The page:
Jewish World Review Dec. 20, 2002 / 15 Teves, 5763

Edward Blum

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http://www.NewsAndOpinion.com | Like the wind that comes sweepin' down the plains, Oklahoma Sen. Don Nickles has decided to prove to his party and the nation that stupid remarks have consequences. We should all be thankful he did.

Of course, the stupid remarks were those that were made by Sen. Trent Lott when he proudly noted at birthday party for former- arch-segregationist Strom Thermond that his own state of Mississippi had convincingly voted for him in the 1948 presidential election. Lott then concluded his little history lesson by stating that the country would be in better shape today if Thurmond had been elected to the highest office in the land.

Although dozens of thoughtful and respected political analysts have called for Lott to resign his leadership post because of these observations, as of this writing, the only two congressional Republicans who has publicly questioned his leadership abilities are Sen. Nickles and Sen. Chafee.

But now Nickels and Chafee may find some additional public GOP support for his position after Lott's dreadful primetime interview a few nights ago on Black Entertainment Television. This was supposed to be Lott's mea culpa, version 5.0, but instead, he proved himself to be nothing more than pandering Babbitt when he announced about fifteen minutes into his interview that he was now in favor of affirmative action.

"I'm for that," Lott said when asked by BET interviewer Ed Gordon if he supported affirmative action.

Even "across the board?" a stunned Gordon asked.

"Absolutely," Lott responded.

So now Lott has not only repudiated his remarks about Thurmond, he has upped the ante by repudiating all of the votes he cast against race-based preferences. In essence, he has told his senate colleagues and the American public that his opposition in the past to federal policies that give minorities preferences in education, contracting, and employment were as bad as his recent enthusiasm for the Dixiecrat platform.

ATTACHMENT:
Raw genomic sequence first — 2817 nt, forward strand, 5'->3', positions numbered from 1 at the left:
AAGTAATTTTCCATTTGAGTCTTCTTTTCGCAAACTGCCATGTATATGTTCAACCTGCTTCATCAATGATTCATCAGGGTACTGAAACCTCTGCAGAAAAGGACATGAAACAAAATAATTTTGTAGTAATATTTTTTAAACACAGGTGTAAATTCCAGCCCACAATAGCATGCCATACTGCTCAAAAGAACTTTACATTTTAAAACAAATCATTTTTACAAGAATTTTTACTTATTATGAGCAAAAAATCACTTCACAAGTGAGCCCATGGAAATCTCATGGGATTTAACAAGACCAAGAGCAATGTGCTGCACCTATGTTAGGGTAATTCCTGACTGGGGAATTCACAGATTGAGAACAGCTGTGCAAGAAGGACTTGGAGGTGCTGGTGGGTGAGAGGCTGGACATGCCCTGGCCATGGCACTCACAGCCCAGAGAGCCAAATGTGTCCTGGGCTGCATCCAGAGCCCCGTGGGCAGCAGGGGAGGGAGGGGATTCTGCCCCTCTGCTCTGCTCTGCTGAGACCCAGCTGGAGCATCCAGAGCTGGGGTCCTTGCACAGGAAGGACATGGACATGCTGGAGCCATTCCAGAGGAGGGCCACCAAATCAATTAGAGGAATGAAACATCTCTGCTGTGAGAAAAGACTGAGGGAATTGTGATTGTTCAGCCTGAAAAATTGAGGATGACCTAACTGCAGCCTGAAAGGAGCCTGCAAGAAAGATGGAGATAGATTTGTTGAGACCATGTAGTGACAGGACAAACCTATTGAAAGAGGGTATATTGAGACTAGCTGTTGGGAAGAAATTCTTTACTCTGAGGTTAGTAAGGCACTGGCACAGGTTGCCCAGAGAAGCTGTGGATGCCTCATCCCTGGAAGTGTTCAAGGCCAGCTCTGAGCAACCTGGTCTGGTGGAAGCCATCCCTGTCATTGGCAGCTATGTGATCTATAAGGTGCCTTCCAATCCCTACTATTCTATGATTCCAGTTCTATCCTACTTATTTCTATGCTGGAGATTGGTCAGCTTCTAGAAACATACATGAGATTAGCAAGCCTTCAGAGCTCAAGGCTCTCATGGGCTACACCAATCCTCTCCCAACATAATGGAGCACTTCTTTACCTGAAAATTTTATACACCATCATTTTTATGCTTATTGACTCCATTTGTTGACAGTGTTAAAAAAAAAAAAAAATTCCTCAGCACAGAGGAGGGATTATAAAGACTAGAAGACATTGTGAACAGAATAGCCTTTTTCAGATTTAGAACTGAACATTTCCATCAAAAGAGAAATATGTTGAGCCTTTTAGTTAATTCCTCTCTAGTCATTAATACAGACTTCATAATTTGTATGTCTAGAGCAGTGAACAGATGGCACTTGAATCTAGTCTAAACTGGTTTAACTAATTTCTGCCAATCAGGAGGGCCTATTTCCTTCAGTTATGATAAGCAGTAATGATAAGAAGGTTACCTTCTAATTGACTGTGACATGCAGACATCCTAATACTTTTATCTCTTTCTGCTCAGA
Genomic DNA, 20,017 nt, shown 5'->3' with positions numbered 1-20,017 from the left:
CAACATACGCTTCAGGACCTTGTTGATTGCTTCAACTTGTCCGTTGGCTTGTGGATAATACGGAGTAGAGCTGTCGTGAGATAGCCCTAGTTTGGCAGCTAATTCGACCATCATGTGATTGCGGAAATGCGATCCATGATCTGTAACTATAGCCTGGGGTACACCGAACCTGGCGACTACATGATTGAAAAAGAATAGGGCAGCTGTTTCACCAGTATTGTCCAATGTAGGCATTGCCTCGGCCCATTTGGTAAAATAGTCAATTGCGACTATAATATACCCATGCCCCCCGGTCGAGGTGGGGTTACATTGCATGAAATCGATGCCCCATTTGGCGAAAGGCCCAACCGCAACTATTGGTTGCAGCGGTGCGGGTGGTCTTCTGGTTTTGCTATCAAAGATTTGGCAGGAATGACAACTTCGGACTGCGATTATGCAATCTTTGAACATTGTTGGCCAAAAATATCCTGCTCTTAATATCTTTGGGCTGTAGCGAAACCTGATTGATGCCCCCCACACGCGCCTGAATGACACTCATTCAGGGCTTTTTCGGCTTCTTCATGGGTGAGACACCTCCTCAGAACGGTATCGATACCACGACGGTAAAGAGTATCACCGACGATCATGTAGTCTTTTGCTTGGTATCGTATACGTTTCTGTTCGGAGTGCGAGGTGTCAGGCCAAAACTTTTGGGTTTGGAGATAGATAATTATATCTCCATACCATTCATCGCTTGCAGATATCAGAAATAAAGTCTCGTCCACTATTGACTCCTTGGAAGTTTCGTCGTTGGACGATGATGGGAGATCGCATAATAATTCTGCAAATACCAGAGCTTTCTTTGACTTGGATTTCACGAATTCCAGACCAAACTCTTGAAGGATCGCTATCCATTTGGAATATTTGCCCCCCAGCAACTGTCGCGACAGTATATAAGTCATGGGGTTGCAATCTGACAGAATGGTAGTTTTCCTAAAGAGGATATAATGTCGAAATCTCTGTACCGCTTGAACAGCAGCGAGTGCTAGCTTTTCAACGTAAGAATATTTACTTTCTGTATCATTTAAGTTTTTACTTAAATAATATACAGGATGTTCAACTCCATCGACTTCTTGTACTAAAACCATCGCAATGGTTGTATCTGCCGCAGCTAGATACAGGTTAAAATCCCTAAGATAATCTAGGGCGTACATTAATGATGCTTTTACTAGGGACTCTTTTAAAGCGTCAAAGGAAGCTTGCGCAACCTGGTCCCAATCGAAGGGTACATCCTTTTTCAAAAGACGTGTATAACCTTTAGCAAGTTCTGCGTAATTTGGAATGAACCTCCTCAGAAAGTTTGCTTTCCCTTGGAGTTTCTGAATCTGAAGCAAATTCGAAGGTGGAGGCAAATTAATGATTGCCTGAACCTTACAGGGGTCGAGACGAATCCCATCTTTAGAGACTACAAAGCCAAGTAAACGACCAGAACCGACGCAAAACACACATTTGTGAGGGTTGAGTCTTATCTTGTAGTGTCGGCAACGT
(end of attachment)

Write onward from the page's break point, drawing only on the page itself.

Good job, Senator. Really heartfelt, this sudden burst of bilge.

What is it with affirmative action that makes politicians so pathetically ignoble? In 2000, the nation watched the specter of Democrat V.P.- nominee Joe Lieberman fall in line like a chorus girl behind Maxine Waters after she wood-shedded him over his support of colorblind public policies. Now comes Trent Lott, who, just as a moth will never learn to avoid a flame, has opened his mouth once again, this time with the result of jeopardizing a decade's worth of work conservatives have done in making the Equal Protection Clause and U.S. civil rights laws apply to everyone, regardless of race.

It's bad enough that he's imperiled the President's domestic and foreign policy agenda. Nearly as bad is the fact that he has picked the scab off the conservatism's most glaring scar---it's early misguided opposition to integration.

So now Lott tells us, his past support for replacing racial set-asides in government contracting with ones designed to help all small- and emerging- businesses (an amendment to a 1998 highway bill offered by Sen. Mitch McConnell and supported by nearly 40 Republican senators) was wrong.

No, Sen. Lott, it wasn't wrong. You made the right vote back then. Same as your vote against the first version of the Civil Rights Act of 1991, your opposition to the foolish gerrymander-friendly reauthorization of the Voting Rights Act, and your opposition to quota-supporter Bill Lann Lee. These were principled votes that had wide support in the senate.

But now you have repudiated all of that. You now support affirmative action. You now support campaign reform so "everyones's vote will be counted." Really Sen. Lott, did you think this disingenuous bootlicking would save you?

Meanwhile, it is still unknown if Republican ideas were victorious in last month's elections, or if the electorate voted for their current, and perhaps temporary, interests. This is a distinction with a real difference. Political ideas, it has been said, are permanent and universal, whereas interests tend to fluctuate and are intemperate.

Fairly and mostly, unfairly, conservative, and therefore, Republican ideas about race are planted in shallow top-soil, and what we have suffered from Sen. Lott's birthday party remark, and now his embrace of racial preferences, threatens to uproot those fragile ideas.



Edward Blum is director of legal affairs at the American Civil Rights Institute. Comment by clicking here.

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© 2002, Edward Blum